Investors in the troubled Hubbard Management Fund - holding
around $40 million in assets - will this month start
receiving some payments on their capital, the fund's
statutory managers Grant Thornton said yesterday.
''The news of a forthcoming payout is positive for most of
the 300 investors and will come as a welcome relief,'' Grant
''We will immediately commence the implementation of the
[High] Court's directions.''
Hubbard Management Fund (HMF), once valued by deceased
millionaire financier Allan Hubbard at $83 million, has had
its fair value of identified assets set at about $40 million
by Grant Thornton, which has in the past rejected investors'
claims it was to blame for the decline in value.
Grant Thornton said the lack of any legal appeal, which
lapsed as of January 23, had cleared the way for
distributions to HMF investors''We've been working hard to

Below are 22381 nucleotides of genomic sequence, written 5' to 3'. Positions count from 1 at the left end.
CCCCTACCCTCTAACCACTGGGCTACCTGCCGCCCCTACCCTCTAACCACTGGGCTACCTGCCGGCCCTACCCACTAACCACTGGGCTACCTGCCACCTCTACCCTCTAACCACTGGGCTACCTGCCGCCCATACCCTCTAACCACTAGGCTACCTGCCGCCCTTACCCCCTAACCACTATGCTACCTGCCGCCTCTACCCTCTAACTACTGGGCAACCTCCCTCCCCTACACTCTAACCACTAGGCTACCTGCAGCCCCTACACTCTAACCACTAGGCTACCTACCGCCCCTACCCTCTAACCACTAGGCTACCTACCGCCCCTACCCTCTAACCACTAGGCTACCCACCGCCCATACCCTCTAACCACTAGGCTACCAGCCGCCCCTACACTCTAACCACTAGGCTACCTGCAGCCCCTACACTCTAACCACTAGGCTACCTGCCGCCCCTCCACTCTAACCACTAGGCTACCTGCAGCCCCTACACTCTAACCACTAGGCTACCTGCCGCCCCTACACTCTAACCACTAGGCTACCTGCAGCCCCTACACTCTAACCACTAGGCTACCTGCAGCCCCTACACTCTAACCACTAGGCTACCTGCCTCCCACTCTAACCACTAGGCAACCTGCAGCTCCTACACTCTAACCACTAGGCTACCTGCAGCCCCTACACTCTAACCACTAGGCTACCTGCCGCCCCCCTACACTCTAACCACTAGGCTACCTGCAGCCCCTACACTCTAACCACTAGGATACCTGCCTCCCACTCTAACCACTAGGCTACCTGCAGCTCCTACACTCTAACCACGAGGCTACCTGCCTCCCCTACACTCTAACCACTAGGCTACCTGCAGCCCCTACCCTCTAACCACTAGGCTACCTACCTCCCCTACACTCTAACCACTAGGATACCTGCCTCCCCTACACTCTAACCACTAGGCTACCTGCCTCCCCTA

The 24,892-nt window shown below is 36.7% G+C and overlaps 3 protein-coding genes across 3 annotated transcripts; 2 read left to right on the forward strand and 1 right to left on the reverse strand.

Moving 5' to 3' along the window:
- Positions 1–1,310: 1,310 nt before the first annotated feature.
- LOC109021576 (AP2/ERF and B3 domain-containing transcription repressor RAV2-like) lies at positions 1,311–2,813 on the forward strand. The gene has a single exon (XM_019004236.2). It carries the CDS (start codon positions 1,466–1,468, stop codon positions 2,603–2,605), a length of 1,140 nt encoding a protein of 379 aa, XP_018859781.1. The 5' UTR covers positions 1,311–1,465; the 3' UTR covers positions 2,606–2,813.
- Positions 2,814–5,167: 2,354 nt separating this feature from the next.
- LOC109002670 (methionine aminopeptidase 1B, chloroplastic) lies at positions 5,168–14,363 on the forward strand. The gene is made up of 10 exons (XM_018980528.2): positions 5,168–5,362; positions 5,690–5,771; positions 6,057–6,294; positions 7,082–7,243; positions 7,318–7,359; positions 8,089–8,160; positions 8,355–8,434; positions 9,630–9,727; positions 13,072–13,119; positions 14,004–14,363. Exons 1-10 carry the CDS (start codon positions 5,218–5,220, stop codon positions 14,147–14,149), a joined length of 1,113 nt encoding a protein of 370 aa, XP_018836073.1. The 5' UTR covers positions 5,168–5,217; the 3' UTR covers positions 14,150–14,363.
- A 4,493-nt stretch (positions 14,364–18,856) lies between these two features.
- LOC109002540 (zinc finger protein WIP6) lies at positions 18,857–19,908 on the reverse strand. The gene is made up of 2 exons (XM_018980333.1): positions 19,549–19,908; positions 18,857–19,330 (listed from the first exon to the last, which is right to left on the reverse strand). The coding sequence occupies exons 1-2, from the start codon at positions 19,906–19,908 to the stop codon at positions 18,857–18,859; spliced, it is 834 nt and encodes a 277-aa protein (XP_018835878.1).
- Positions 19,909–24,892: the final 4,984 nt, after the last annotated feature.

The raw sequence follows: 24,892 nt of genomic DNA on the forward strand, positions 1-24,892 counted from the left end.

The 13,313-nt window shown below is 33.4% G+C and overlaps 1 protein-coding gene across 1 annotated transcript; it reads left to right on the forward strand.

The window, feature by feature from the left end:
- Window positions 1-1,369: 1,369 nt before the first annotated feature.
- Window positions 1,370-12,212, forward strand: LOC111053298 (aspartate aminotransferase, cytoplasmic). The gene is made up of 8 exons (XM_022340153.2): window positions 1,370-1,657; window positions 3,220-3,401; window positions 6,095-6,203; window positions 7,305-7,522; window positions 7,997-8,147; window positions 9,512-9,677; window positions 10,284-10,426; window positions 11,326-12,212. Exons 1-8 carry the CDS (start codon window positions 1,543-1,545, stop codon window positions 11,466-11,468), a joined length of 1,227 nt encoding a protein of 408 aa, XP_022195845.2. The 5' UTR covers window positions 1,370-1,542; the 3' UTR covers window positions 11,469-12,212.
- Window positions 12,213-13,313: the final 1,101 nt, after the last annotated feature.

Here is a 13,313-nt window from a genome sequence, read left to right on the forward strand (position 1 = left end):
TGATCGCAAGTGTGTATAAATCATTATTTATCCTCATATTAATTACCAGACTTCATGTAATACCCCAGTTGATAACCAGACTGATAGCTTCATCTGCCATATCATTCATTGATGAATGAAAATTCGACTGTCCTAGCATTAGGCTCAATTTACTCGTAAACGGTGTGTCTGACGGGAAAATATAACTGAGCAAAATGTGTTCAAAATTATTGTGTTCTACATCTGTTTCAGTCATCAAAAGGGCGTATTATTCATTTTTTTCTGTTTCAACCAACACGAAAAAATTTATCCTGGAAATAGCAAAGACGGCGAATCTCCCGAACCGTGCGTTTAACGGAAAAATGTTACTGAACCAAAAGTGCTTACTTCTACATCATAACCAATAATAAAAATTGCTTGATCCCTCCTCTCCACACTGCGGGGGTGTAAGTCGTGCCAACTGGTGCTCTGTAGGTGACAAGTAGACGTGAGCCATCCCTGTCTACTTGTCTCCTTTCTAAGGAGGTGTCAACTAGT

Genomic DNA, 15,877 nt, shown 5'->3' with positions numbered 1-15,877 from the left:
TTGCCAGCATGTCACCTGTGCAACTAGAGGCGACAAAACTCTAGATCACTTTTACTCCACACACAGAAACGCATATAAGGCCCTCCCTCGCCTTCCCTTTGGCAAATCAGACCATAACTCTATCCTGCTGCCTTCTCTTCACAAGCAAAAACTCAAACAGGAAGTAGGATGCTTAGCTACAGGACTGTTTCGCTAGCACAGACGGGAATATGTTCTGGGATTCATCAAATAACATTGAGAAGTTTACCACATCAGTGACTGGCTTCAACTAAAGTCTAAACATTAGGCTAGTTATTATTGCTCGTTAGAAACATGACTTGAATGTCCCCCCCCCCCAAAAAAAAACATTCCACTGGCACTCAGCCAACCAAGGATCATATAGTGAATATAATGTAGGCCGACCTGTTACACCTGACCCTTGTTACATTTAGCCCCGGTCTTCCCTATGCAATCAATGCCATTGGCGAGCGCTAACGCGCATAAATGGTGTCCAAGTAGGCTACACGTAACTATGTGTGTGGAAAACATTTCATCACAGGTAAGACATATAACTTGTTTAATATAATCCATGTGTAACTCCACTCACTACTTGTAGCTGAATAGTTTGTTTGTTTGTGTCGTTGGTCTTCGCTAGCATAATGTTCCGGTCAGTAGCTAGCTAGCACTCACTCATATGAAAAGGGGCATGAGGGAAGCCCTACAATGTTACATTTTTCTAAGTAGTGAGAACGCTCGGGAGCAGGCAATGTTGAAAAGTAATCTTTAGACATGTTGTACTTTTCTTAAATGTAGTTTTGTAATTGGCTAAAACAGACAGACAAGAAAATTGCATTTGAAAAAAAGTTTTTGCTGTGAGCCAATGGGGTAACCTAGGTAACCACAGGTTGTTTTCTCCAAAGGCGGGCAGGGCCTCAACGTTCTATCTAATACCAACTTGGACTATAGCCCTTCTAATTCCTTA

get to the point where money can finally flow to investors,''
Grant Thornton said.
It was not stated yesterday how much would be released.
Following requests for information by the ODT in December,
Grant Thornton estimated then that investors would get back
about 50c on the dollar, but stressed there was no guarantee
of that level of payment for each individual.
While investor payments so far totalled about $12 million,
equating to about 13.4c in the dollar, some investors might
not be entitled to further payments.
Grant Thornton yesterday said about 70 investors were
''unlikely to be entitled to any further payment'' as the
interim distribution they received in March 2012 exceeded
their entitlement under the final distribution order
calculation; which came from a High Court hearing.
It has been established those already having received
payments will not have any money ''clawed back''.
''In the coming weeks, we will be writing to investors to
advise the date and level of the first repayment from the
capital return pool,'' Grant Thornton said.
The HMF fund was frozen in 2010 just weeks before South
Canterbury Finance began unravelling. The latter triggered a
government bail-out of $1.75 billion, while the funds in HMF,
and also the separate Aorangi Securities and its $60 million
of disputed assets, were not covered by the government